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How to Select the Right Window Style for Your Memphis, Tennessee Area Home

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It’s time to replace the windows of your Memphis home, but now is the moment to determine which windows will be the best fit. Learning the difference in window styles and features they offer is an important next step in your window purchase process. Selecting the right windows really depends on your home’s architecture, the purpose or use of the window, and of course, how much you can afford.

WINDOW STYLES TO THINK ABOUT:

Awning Windows — Hinged from the top and opening outward from the bottom, awning window's construction pushes water away from the window opening. Most of these windows are mounted over fixed windows or in garages above eye level to give your property ventilation and privacy at the same time. Awning windows are often associated with southern home designs.

Bay and Bow Windows — Bay windows typically involve a large window in the center with casement or double-hung windows on each side set at 30- or 45-degree angles. The windows can be opened or fixed (or a blend of the two). The bow window consists of four or more equal-size windows, likely casements displayed to create a gradual arching frame. Bay and bow windows offer beautiful sweeping views, in addition to giving a room the feel of being larger than it is. Many of our Memphis area customers opt to include a convenient window sitting area to their bay or bow windows in order to further enjoy the open feeling that they offer.

Casement Windows — Usually referred to as “crank out windows”, casement windows are among the best selling style of windows in the Memphis area. Included within numerous home designs, casement windows are constructed with a single sash that’s connected with hinges on the left or right and opens by using a crank handle. Because of its design, ventilation is aplenty with casement windows compared to double-hung windows (particularly if your window opening faces the direction of the wind). In relation to the actual look of your home, we suggest casement windows for taller windows, over wider ones. Finally, casement windows open up to 90 degrees, so we do not recommend using them inhigh traffic area, such as porches, decks or similar areas.

Double-Hung Windows — A wide variety of home designs utilize double-hung windows, including traditional, Colonial and Victorian. Double-Hung windows feature two sashes within a single frame. The top and bottom sash bypass each other vertically when opening from the bottom up or the top down. Double-hung windows are most striking when they are about double the height as compared to width and each sash is an equal-sized square.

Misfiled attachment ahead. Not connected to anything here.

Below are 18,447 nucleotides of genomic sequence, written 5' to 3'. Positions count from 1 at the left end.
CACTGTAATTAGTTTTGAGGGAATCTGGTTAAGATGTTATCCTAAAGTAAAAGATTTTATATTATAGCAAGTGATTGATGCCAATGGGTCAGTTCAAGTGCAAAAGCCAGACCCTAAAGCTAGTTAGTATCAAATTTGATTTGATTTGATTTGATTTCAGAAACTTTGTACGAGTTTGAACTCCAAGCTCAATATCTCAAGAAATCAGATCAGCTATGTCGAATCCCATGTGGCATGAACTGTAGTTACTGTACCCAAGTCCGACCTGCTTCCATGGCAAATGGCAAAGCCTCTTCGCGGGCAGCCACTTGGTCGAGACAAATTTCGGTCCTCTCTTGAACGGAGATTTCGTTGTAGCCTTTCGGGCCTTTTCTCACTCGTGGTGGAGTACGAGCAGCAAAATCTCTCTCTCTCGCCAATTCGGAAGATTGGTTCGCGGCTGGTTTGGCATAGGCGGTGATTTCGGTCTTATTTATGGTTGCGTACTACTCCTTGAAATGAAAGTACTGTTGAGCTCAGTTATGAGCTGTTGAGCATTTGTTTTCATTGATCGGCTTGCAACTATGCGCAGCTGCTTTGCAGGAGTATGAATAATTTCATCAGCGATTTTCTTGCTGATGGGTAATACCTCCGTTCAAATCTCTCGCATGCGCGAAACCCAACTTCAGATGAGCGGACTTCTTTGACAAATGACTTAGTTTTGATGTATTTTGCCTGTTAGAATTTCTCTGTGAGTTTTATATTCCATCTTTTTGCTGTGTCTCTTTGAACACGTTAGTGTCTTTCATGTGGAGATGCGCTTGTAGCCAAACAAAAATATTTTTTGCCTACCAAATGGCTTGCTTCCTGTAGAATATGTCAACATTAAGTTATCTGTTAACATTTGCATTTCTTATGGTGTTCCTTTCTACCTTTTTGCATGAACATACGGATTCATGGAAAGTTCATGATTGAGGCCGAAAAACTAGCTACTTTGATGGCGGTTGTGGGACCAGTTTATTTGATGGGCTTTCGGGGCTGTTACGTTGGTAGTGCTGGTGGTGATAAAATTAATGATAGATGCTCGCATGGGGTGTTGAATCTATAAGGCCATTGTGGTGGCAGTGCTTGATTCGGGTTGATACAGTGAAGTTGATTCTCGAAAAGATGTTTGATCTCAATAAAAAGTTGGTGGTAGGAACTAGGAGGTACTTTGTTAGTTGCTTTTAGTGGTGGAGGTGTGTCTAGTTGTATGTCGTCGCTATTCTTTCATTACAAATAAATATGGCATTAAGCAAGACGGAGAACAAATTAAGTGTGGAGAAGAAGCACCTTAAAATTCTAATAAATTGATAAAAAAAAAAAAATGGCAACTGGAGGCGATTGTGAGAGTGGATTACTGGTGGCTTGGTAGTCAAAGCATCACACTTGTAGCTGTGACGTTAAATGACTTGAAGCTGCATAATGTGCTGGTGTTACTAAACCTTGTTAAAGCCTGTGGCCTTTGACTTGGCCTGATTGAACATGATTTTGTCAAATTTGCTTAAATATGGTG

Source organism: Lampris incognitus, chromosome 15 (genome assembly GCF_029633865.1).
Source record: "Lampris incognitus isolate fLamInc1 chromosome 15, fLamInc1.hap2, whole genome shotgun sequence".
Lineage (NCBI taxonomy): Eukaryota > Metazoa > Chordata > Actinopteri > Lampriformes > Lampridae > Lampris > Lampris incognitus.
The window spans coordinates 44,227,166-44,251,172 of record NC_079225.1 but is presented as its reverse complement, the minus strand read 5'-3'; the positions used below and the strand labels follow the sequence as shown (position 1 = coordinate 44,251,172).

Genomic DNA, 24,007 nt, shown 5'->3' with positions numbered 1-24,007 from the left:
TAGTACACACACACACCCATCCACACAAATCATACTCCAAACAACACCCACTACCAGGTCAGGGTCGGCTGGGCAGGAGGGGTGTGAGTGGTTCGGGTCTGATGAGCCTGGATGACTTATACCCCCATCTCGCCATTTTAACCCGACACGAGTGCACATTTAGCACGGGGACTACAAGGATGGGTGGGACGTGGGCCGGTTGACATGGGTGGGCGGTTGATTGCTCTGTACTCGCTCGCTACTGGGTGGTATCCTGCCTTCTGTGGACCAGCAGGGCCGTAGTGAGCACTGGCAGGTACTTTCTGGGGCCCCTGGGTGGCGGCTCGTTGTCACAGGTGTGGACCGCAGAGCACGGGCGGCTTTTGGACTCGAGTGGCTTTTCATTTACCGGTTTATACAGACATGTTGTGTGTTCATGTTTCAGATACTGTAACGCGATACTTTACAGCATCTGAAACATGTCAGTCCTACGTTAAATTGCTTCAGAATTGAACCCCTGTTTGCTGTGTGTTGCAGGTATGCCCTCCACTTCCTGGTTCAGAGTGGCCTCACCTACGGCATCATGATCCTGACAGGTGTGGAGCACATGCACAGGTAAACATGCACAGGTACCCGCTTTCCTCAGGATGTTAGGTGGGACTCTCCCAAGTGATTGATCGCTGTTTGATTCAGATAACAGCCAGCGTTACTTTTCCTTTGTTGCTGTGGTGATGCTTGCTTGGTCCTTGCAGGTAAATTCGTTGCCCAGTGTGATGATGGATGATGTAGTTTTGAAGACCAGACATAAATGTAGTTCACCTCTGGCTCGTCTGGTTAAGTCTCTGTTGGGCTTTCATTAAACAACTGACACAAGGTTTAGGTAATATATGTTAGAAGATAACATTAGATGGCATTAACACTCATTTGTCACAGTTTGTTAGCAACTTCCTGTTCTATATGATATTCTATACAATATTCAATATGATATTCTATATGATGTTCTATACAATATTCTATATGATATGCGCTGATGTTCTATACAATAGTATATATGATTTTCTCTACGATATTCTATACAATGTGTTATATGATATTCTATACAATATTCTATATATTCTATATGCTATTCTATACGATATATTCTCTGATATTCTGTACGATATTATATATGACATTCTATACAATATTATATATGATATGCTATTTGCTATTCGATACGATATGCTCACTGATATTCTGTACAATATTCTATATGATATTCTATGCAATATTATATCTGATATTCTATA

Fixed Windows — Fixed windows are usually used for decorative purposes or combined with other windows. Commonly shaped in a circle, square, or hexagon, fixed windows will not open, as they are meant to add an architectural enhancement to your Memphis house.

Single-Hung Windows — Single-hung windows are the same as double hung windows, with one unique feature: only the bottom sash opens by pushing upward; the top sash cannot open.

Sliding Windows — Sometimes described as sliders or gliders, sliding windows open exactly as their name states; they move side-to-side horizontally. Sliders are great for those challenging-to-reach areas in your Memphis home, such as over the kitchen sink. They are commonly used in multi-family buildings and apartment complexes.

Skylights — Those Memphis homeowners that would like the extra natural light that windows bring, yet they do not have the space to accommodate traditional wall-installed windows, should think about a skylight. Skylights can be opened manually or by remote control (if such functionality is offered), which can bring in more light and heat than windows due to their rooftop positioning.

Transom — Just like fixed windows, transoms are typically added to other window styles, and can be either fixed or vented units. They’re usually located atop or below the main window or door. Transoms provide the illusion of bigger windows by allowing more sunlight in and additional airflow if the windows vent. Transom windows are available in many different shapes, including square, rectangular, half-circle, elliptical and more.

Window Wall — As you might assume, a window wall is literally a wall of windows that do not open and stretch from floor to ceiling. The windows that make up the wall can be of similar or different sizes/shapes and be used for either exterior or interior walls.

To find the right window for your Memphis area home, please call Pella Windows and Doors to schedule a no obligation appointment.